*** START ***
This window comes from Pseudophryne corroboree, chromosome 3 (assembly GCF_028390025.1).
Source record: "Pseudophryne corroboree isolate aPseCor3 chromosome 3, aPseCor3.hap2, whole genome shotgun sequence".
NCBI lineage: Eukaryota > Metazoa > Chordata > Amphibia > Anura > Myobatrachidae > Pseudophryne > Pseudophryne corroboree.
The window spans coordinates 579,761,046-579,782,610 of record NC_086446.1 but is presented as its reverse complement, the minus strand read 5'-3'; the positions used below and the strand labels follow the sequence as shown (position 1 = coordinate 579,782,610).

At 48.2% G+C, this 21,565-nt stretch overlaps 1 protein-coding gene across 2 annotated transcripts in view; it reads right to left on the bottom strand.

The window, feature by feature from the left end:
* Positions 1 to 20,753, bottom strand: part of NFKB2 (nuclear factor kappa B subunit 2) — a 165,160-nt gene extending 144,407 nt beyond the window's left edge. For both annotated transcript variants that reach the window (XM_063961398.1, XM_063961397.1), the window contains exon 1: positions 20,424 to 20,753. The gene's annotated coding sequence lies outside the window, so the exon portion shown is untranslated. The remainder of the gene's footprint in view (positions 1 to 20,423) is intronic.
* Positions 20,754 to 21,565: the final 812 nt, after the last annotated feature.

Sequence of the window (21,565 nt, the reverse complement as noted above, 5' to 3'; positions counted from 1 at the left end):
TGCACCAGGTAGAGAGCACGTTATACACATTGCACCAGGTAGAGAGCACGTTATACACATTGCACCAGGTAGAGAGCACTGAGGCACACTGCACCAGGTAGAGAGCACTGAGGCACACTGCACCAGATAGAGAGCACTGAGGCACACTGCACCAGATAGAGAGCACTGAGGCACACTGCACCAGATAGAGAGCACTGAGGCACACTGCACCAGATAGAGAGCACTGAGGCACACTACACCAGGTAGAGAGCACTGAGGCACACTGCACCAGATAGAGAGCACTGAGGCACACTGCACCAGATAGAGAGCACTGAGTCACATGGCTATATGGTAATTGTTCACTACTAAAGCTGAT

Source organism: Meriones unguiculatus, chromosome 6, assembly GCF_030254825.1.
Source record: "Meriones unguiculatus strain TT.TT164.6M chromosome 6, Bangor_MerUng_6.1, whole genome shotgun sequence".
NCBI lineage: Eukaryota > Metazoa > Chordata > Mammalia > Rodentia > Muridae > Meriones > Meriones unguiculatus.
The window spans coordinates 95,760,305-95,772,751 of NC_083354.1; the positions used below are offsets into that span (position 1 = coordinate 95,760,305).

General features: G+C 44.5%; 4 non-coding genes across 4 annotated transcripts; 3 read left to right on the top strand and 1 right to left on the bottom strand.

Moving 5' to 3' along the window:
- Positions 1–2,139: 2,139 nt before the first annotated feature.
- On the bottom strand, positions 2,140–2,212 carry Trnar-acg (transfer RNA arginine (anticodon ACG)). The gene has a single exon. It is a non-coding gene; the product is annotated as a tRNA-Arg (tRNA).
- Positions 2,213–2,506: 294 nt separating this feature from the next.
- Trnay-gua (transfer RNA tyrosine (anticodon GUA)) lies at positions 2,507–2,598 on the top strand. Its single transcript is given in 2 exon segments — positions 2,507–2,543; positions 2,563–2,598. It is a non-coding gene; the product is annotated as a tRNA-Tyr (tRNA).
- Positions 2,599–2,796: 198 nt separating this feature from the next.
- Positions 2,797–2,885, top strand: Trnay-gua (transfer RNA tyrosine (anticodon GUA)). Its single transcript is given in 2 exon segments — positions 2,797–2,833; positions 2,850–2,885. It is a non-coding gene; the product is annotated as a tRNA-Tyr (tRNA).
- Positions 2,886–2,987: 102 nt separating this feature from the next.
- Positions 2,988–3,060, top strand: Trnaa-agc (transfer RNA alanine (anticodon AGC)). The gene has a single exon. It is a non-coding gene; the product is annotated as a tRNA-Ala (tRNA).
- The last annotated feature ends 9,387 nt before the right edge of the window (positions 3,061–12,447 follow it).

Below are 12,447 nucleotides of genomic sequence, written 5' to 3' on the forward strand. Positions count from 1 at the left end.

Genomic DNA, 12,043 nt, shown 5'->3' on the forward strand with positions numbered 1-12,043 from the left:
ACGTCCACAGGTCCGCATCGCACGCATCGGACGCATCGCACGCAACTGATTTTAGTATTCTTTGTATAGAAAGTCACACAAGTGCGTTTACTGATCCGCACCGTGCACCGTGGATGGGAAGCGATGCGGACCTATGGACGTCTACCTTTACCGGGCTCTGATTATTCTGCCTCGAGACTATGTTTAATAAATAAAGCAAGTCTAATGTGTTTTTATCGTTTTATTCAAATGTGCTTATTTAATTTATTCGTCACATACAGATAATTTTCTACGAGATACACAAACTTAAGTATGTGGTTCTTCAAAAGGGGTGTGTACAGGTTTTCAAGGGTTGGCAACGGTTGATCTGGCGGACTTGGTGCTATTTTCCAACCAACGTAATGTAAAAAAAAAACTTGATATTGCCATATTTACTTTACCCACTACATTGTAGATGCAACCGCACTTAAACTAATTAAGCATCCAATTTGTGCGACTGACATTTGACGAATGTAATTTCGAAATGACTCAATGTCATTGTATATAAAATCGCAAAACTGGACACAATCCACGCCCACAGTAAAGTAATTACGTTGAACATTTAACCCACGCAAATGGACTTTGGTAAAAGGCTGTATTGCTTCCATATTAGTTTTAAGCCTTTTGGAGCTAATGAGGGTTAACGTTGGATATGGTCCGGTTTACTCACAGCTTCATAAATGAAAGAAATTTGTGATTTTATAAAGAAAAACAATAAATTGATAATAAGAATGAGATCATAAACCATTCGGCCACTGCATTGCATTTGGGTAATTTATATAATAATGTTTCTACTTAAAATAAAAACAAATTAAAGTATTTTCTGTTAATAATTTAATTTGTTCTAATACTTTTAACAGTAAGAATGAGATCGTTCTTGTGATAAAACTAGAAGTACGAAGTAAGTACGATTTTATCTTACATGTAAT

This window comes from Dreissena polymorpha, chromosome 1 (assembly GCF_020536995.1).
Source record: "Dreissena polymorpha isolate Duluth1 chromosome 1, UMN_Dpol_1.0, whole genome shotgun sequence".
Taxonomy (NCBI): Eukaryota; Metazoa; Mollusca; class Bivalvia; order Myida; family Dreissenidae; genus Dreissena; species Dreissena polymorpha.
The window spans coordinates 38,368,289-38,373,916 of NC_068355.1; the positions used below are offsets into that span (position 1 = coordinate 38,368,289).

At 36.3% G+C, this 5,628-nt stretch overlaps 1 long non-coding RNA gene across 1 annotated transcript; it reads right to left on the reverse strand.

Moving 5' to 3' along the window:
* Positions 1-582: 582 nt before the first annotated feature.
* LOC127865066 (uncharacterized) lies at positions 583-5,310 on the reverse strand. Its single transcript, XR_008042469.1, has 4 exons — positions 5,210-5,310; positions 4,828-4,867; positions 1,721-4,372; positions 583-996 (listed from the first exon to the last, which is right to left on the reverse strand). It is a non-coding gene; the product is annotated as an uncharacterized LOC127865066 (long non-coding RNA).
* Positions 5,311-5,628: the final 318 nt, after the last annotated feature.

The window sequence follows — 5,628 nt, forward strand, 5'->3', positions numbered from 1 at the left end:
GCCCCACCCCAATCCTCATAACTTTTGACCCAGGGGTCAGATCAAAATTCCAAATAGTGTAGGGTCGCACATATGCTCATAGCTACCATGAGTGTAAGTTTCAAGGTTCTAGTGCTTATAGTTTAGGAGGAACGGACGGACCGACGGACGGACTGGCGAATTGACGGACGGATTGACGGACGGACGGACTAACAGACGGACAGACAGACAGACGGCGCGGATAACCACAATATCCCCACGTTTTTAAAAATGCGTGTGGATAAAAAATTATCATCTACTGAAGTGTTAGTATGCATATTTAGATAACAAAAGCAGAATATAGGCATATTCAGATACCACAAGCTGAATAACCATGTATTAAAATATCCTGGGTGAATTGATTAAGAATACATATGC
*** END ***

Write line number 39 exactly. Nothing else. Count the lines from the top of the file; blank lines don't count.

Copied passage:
GCCCCACCCCAATCCTCATAACTTTTGACCCAGGGGTCAGATCAAAATTCCAAATAGTGTAGGGTCGCACATATGCTCATAGCTACCATGAGTGTAAGTTTCAAGGTTCTAGTGCTTATAGTTTAGGAGGAACGGACGGACCGACGGACGGACTGGCGAATTGACGGACGGATTGACGGACGGACGGACTAACAGACGGACAGACAGACAGACGGCGCGGATAACCACAATATCCCCACGTTTTTAAAAATGCGTGTGGATAAAAAATTATCATCTACTGAAGTGTTAGTATGCATATTTAGATAACAAAAGCAGAATATAGGCATATTCAGATACCACAAGCTGAATAACCATGTATTAAAATATCCTGGGTGAATTGATTAAGAATACATATGC